FIRPTA (Foreign Investment in Real Property Tax Act)
This will provide you with an overview of the rules and regulations of FIRPTA and how it may apply to you.
What is FIRPTA?
Congress enacted the Foreign Investment in Real Property Tax Act of 1980 (“FIRPTA”) to impose a tax on foreign persons when they sold a U.S. real property interest. A foreign person includes a nonresident alien or foreign partnership, trust, estate or corporation that has not elected to be treated as a domestic corporation under IRC §897(i). For U.S. property dispositions subject to FIRPTA, the transferee (purchaser) is required to withhold and remit to the IRS 10% of the gross sales price to ensure that any taxable gain realized by the seller is actually paid. The withholding rate is computed differently for other foreign entities, such as foreign corporations and trusts, which are required to withhold 35% of the capital gain realized on the sale. For more information on FIRPTA, visit: www.irs.gov and download Publication 515: Withholding of Tax on Nonresident Aliens and Foreign Entities.
Common Forms Needed
3 Exceptions to FIRPTA
1. Property to become buyer’s personal residence. Section 1445 (b)(5) provides an exemption for property acquired by a transferee that will be used as the transferee’s personal residence. To qualify for the exemption, a closer will generally require the transferee to sign an affidavit stating that the amount realized (generally sales price) is not more than $300,000, and that transferee or a member of their family intend to use the property as a personal residence for at least 50% of the number of days the property is used by any person during each of the first two 12-month periods following the date of transfer.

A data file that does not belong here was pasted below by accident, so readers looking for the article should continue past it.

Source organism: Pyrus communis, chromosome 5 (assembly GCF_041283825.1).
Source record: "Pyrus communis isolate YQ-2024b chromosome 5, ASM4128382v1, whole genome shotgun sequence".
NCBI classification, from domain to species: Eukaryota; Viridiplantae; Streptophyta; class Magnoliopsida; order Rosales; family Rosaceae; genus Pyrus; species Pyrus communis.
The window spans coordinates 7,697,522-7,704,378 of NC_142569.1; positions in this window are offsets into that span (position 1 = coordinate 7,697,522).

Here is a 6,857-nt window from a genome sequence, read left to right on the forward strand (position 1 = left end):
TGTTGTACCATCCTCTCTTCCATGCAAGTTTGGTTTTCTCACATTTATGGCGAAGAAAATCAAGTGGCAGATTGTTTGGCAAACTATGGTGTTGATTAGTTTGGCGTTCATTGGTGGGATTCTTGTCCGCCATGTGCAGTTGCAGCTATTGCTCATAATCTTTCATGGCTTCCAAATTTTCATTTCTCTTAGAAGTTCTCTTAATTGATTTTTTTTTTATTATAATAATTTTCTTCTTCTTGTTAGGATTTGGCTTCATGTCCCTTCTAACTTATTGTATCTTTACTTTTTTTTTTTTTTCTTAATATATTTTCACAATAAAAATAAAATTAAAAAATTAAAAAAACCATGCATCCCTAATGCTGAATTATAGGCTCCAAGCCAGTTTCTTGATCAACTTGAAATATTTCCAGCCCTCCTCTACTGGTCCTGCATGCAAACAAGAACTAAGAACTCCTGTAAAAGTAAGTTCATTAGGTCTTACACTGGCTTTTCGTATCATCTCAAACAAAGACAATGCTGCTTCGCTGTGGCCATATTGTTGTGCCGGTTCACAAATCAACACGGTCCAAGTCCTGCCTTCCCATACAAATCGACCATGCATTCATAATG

2. Seller declaration of non-recognition of gain or loss. The second exception to the FIRPTA withholding requirements is in the case of a simultaneous 1031 exchange. This is a less common exception and is not discussed in detail here. For more information on this exemption please consult with a CPA, tax attorney or the IRS.
3. The third exception is for transactions in which the IRS has issued a withholding certificate (“Withholding Certificate”) to the foreign seller. The amount that must be withheld by a buyer can be reduced or eliminated pursuant to the Withholding Certificate. The transferee, the transferee’s agent or the transferor may request a Withholding Certificate. The IRS will generally grant or deny an application for a Withholding Certificate within 90 days after its receipt of a completed Form 8288-B application.
The information contained in the following is intended to be reviewed by all interested parties and it should not be transmitted, copied, or relied upon as complete when it comes to FIRPTA. It is an illustration with brief details about FIRPTA. This presentation has been prepared to provide summary, unverified information in regards to FIRPTA. The information contained herein is not a substitute for a thorough due diligence investigation. Chad Creech has not made any investigation, and makes no warranty or representation. The information contained in this presentation has been obtained from sources we believe to be reliable; however, Chad Creech has not verified, and will not verify, any of the information contained herein, nor has Chad Creech conducted any investigation regarding these matters and makes no warranty or representation whatsoever regarding the accuracy or completeness of the information provided. All parties viewing this must take appropriate measures to verify all of the information set forth herein and bears all risk for any inaccuracies. We highly recommend you speak with a CPA, Attorney, or other qualified person to discuss your option with regards to FIRPTA. Be aware that it is the responsibility of the buyer to collect from the seller with regards to FIRPTA.
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